Turning Messages from Blah Blah Blah to Va Va Voom
Do you know your headline? That’s the first query media and public speaking coach Heidi Berenson ’79 (Journalism/English) puts before her clients. From members of Congress to Fortune 500 executives to university leaders, she helps individuals find their passion and express it. As president of Berenson Communications in Washington, D.C., this two-time Emmy and Peabody Award winner makes it her business to tap into natural talent and elevate performances to new heights. Berenson’s most recent “class” included the 19 freshmen members of the Massachusetts Legislature in mid-December as part of a three-day crash course at the Academy for New Legislators held on campus.
According to Ralph Whitehead, professor of journalism, “Heidi has brought her talent to the Academy several times now, and without fail her before-and-after on-camera sessions are a major highlight.”
“If your message isn’t fine-tuned,” Berenson says, “your audience will tune out. With time and attention at a premium, speakers must wow the crowd. It’s a fact, the more you talk, the less people remember."
Berenson’s resume reads like a “Who’s Who” of network television news: ABC News/TIME forums, anchored by Peter Jennings; ABC’s Good Morning America; CBS News and CNN’s Crossfire. Now, she has translated her media experience into helping people make the most of opportunities to present themselves. “Television,” she says, “is a demanding medium… you are instantly judged by your appearance, voice and words.” And the same goes for speeches and printed messages. Capitalizing on her ability to facilitate precision and pith, Berenson is a whiz at sharpening images and powering up performances.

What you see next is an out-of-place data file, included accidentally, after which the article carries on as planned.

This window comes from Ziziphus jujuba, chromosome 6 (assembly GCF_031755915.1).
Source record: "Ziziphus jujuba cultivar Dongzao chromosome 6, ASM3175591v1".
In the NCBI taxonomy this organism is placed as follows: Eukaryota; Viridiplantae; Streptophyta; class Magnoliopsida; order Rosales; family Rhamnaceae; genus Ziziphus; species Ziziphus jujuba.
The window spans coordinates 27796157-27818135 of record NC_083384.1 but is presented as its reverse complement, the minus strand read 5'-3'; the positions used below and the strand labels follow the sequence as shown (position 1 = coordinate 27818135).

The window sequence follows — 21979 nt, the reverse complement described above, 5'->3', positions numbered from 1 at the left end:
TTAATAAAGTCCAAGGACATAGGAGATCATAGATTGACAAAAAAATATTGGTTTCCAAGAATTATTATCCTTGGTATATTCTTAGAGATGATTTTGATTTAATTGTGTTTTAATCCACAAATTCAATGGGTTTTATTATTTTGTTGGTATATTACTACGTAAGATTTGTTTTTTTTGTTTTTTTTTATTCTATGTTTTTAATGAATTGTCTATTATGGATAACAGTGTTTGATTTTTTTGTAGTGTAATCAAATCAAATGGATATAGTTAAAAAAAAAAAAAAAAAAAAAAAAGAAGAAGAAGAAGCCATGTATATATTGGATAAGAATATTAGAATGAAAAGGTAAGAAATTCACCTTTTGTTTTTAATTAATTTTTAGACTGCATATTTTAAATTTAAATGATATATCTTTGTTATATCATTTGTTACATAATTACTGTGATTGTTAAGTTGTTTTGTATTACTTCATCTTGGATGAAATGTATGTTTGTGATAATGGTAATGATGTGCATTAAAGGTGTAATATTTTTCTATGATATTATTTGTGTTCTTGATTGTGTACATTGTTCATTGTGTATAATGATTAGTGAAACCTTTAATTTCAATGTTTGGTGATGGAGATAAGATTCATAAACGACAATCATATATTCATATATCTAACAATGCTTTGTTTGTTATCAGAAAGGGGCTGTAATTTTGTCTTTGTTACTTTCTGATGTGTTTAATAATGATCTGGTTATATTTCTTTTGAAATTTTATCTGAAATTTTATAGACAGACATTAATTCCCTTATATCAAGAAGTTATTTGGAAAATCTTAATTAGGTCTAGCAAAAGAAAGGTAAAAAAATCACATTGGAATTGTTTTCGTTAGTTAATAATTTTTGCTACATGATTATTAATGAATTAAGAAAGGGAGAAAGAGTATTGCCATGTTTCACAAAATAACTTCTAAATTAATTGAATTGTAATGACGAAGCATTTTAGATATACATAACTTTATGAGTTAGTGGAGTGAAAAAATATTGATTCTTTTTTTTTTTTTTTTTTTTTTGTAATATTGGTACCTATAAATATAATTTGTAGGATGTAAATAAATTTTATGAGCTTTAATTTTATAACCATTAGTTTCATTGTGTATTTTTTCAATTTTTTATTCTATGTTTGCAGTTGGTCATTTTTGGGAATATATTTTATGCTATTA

“Speechwriters call me Heidi the Hatchet,” she quips. “But it all boils down to figuring out how to forget the windup and just pitch.” Known for her high-energy techniques, Berenson is making waves in the industry, and the media is charmed. On Good Morning America, for example, she pointed to key nonverbal communication tactics of the candidates. From clothes to color to coiffure, she clarified the impact of candidates' television appearances on voters. In Allure, Berenson offered dos and don’ts on presenting a wedding toast (which can be applied to any introduction or short speech). The Legal Times featured her tips for handling a media interview, court appearance or client pitch. Berenson “likes to lead by example,” noted Capital Style. “It’s style that sets her apart from Washington’s growing legion of media trainers.”
Berenson notes that much of her success is rooted in UMass Amherst. “All roads lead back to UMass journalism professors Howard Ziff and Ralph Whitehead,” Berenson reflects. “They were instrumental in cultivating my interest in journalism and television and encouraged me to pursue an internship. I landed one at WCVB-TV Channel 5 in Boston, and the contacts I made there helped launch me to CNN after grad school at Boston University.
“Sometimes people get caught up in their lives, but if they trace their career path, many will see that it was hatched in those undergraduate years—through a class, a professor or a work experience. UMass Amherst is a microcosm of the real world—large enough to spread your wings and small enough to establish contacts—allowing students to experience a tapestry of academic and extracurricular activities. I, for example, was an editor at the Daily Collegian, a lifeguard and a bartender at the Blue Wall. Truly, I forged lasting connections with roommates, professors, friends and colleagues that are enriching my life to this day.”
December 19, 2006